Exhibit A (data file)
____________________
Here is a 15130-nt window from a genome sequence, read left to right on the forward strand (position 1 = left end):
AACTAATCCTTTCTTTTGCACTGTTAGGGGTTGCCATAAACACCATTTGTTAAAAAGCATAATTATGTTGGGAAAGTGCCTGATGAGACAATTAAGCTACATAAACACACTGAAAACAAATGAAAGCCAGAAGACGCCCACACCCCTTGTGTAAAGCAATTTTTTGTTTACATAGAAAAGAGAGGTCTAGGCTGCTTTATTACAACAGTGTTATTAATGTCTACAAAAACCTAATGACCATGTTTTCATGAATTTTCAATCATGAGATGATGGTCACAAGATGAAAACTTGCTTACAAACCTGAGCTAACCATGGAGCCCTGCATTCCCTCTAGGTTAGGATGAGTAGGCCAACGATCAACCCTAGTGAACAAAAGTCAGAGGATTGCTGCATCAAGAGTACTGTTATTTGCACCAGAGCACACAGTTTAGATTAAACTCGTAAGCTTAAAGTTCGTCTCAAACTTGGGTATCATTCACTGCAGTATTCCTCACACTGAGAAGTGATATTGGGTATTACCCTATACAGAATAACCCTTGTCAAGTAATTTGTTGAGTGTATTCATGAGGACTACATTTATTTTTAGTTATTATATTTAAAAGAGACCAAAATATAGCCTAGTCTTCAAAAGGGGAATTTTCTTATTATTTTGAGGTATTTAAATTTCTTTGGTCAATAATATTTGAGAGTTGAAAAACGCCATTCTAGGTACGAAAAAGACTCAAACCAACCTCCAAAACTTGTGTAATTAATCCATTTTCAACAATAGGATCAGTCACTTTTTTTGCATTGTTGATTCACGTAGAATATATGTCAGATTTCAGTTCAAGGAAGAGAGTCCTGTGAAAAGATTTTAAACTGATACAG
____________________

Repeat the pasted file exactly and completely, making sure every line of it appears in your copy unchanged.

Here is a 15130-nt window from a genome sequence, read left to right on the forward strand (position 1 = left end):
AACTAATCCTTTCTTTTGCACTGTTAGGGGTTGCCATAAACACCATTTGTTAAAAAGCATAATTATGTTGGGAAAGTGCCTGATGAGACAATTAAGCTACATAAACACACTGAAAACAAATGAAAGCCAGAAGACGCCCACACCCCTTGTGTAAAGCAATTTTTTGTTTACATAGAAAAGAGAGGTCTAGGCTGCTTTATTACAACAGTGTTATTAATGTCTACAAAAACCTAATGACCATGTTTTCATGAATTTTCAATCATGAGATGATGGTCACAAGATGAAAACTTGCTTACAAACCTGAGCTAACCATGGAGCCCTGCATTCCCTCTAGGTTAGGATGAGTAGGCCAACGATCAACCCTAGTGAACAAAAGTCAGAGGATTGCTGCATCAAGAGTACTGTTATTTGCACCAGAGCACACAGTTTAGATTAAACTCGTAAGCTTAAAGTTCGTCTCAAACTTGGGTATCATTCACTGCAGTATTCCTCACACTGAGAAGTGATATTGGGTATTACCCTATACAGAATAACCCTTGTCAAGTAATTTGTTGAGTGTATTCATGAGGACTACATTTATTTTTAGTTATTATATTTAAAAGAGACCAAAATATAGCCTAGTCTTCAAAAGGGGAATTTTCTTATTATTTTGAGGTATTTAAATTTCTTTGGTCAATAATATTTGAGAGTTGAAAAACGCCATTCTAGGTACGAAAAAGACTCAAACCAACCTCCAAAACTTGTGTAATTAATCCATTTTCAACAATAGGATCAGTCACTTTTTTTGCATTGTTGATTCACGTAGAATATATGTCAGATTTCAGTTCAAGGAAGAGAGTCCTGTGAAAAGATTTTAAACTGATACAG